"7. In the first place, it may be noted that the appellant was at the material time a Guard in the employment of the Railway Administration with his headquarters at Agra and he had nothing to do with the train by which Wagon No. SEKG 40765 was despatched from Munda to Bikaner, nor with the train which carried that wagon from Agra to Ludhiana. He was not a Guard on either of these two trains. There was also no evidence to connect the appellant with the theft of the blank Railway Receipt at Banmore Station.

It is indeed difficult to see how the appellant, who was a small employee in the Railway Administration, could have possibly come into possession of the blank Railway Receipt from Banmore Station which was not within his jurisdiction at any time. It is true that B. Lal, the handwriting expert, deposed that the handwriting on the forged Railway Receipt Ex.PW10/A was that of the same person who wrote the specimen handwritings, Ex. PW 27/37 to 27/57, that is the appellant, but we think it would be extremely hazardous to condemn the appellant merely on the strength of opinion evidence of a handwriting expert. It is now well settled that expert opinion must always be received with great caution and perhaps none so with more caution than the opinion of a handwriting expert.

There is a profusion of precedential authority which holds that it is unsafe to base a conviction solely on expert opinion without substantial corroboration. This rule has been universally acted upon and it has almost become a rule of law. It was held by this Court in Ram Chandra v. State of U.P. (AIR 1957 SC 381) that it is unsafe to treat expert handwriting opinion as sufficient basis for conviction, but it may be relied upon when supported by other items of internal and external evidence. This Court again pointed out in Ishwari Prasad Mishra v. Md. Isa (AIR 1963 SC 1728) that expert evidence of handwriting can never be conclusive because it is, after all, opinion evidence, and this view was reiterated in Shashi Kumar Banerjee v. Subodh Kumar Banerjee (AIR 1964 SC 529) where it was pointed out by this court that expert evidence as to handwriting being opinion evidence can rarely, if ever, take the place of substantive evidence and before acting on such evidence, it would be desirable to consider whether it is corroborated either by clear direct evidence or by circumstantial evidence. This Court had again occasion to consider the evidentiary value of expert opinion in regard to handwriting in Fakhruddin v. State of M.P. (AIR 1967 SC 1326) and it uttered a note of caution pointing out that it would be risky to found a conviction solely on the evidence of a handwriting expert and before acting upon such evidence, the court must always try to see whether it is corroborated by other evidence, direct or circumstantial.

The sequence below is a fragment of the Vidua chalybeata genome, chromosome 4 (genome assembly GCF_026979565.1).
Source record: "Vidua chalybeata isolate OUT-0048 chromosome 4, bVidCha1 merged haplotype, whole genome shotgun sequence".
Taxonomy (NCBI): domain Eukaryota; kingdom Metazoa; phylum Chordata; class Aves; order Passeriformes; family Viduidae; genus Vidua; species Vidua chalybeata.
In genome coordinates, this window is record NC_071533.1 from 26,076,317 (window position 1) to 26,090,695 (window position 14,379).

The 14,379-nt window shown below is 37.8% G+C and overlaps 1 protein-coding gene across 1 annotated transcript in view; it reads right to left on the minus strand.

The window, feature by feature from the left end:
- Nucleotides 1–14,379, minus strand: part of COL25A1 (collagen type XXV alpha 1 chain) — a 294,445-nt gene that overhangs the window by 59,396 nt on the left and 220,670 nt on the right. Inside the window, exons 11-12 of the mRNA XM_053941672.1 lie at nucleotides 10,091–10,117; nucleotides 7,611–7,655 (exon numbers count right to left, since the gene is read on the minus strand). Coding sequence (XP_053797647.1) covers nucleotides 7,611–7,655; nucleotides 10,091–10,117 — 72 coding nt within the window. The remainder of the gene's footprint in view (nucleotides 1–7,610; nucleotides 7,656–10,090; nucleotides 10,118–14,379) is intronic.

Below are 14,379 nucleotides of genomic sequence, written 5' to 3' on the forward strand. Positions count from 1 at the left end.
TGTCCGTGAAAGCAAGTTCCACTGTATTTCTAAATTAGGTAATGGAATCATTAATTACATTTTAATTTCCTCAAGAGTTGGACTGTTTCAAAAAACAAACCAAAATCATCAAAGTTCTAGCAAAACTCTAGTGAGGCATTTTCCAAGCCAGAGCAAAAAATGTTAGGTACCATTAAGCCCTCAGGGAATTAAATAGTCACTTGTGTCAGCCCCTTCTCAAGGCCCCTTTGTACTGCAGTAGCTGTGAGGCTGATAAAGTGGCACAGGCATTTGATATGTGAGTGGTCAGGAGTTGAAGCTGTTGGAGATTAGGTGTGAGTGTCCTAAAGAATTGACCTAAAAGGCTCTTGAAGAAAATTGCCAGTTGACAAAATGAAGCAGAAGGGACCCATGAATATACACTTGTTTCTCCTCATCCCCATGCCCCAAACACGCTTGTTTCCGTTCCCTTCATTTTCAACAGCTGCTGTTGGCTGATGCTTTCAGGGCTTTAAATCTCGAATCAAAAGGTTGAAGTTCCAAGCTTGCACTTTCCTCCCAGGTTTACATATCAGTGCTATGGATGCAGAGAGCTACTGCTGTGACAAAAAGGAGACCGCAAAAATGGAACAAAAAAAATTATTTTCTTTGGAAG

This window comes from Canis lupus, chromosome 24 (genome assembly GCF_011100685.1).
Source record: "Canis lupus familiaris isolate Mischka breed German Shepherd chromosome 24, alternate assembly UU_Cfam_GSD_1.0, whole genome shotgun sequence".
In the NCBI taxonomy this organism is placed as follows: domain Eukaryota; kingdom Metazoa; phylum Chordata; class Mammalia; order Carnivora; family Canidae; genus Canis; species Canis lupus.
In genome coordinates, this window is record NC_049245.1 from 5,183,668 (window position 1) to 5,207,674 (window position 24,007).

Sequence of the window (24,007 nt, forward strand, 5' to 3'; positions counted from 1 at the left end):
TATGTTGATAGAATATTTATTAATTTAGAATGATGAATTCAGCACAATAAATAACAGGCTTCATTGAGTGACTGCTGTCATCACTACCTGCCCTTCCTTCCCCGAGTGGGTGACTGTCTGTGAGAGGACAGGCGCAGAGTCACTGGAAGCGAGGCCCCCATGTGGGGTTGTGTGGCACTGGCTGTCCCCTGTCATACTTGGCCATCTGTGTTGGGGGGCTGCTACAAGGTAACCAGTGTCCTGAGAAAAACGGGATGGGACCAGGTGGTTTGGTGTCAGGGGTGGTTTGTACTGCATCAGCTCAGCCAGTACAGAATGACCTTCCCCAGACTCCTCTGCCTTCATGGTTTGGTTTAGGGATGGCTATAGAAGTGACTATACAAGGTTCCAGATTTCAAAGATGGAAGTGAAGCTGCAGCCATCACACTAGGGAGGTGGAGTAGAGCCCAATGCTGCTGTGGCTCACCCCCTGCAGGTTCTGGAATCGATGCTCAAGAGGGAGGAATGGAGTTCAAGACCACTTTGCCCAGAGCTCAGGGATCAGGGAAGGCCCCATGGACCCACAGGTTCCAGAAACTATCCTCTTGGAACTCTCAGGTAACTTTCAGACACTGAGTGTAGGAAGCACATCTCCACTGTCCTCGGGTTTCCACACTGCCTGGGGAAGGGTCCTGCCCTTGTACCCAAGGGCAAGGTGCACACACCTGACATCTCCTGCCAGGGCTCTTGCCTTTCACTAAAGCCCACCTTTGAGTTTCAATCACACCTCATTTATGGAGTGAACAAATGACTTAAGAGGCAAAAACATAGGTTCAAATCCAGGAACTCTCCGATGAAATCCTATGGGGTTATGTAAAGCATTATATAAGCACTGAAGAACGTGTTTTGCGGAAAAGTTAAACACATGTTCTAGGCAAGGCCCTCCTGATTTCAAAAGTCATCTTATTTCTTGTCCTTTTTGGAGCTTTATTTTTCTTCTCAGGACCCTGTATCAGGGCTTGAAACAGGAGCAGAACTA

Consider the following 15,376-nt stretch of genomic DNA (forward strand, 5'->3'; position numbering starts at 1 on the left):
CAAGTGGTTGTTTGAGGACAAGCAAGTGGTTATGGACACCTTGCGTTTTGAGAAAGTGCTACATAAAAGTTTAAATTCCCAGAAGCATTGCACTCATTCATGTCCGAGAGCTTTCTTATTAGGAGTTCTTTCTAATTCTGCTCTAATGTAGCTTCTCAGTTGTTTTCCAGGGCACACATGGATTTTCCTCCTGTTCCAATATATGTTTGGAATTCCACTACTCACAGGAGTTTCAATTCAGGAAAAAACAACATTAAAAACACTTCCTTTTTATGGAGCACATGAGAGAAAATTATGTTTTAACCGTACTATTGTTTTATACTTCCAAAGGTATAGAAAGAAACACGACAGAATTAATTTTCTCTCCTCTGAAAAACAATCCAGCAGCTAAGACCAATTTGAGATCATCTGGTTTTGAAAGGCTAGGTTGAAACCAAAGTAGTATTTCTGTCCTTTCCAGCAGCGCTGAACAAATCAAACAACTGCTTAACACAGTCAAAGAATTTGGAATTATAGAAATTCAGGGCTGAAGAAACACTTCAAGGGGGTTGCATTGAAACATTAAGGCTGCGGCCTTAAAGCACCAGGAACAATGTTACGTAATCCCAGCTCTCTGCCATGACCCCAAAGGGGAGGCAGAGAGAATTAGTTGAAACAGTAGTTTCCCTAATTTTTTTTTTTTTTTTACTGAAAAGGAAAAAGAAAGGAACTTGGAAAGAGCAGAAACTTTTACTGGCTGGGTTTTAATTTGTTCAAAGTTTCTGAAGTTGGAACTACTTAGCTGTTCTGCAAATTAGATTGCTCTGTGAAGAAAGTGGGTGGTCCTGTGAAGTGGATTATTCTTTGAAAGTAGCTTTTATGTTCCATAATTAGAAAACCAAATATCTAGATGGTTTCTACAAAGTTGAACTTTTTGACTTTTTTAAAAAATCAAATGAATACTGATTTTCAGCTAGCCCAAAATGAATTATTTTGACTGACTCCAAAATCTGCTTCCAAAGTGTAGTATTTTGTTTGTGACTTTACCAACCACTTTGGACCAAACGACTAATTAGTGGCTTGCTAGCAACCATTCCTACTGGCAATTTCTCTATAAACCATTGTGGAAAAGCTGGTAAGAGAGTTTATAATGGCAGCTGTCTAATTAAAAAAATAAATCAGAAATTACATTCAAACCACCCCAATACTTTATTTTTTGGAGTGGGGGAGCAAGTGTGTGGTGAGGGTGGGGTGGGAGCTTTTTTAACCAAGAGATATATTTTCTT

It is interesting to note that the same view is also echoed in the judgments of English and American courts. Vide Gurney v. Langlands (1822, 5 B and Ald 330) and Matter of Alfred Foster's Will (34 Mich 21).

The Supreme Court of Michigan pointed out in the last mentioned case :

Every one knows how very unsafe it is to rely upon any one's opinion considering the niceties of penmanship Opinions are necessarily received, and may be valuable, but at best this kind of evidence is a necessary evil.

We need not subscribe to the extreme view expressed by the Supreme Court of Michigan, but there can be no doubt that this type of evidence, being opinion evidence is by its very nature, weak and infirm and cannot of itself form the basis for a conviction. We must, therefore, try to see whether, in the present case, there is, apart from the evidence of the handwriting expert B. Lal, any other evidence connecting the appellant with the offence." In our view, however, reliance in Magan (supra) is rather misplaced in the contextual facts since no conviction is based on the opinion of the handwriting expert but admittedly it can be relied upon when supported by other items of internal and external evidence. The handwriting expert's opinion simply corroborates the circumstantial evidence and as such we are unable to record our concurrence with the submissions of Mr. Singh on this score.

Significantly, this Court in Murari Lal v. State of Madhya Pradesh (1980 (1) SCC 704) in no uncertain terms observed that the hazard in acceptance of opinion of an expert is not because it is unreliable evidence, but because human judgment is fallible.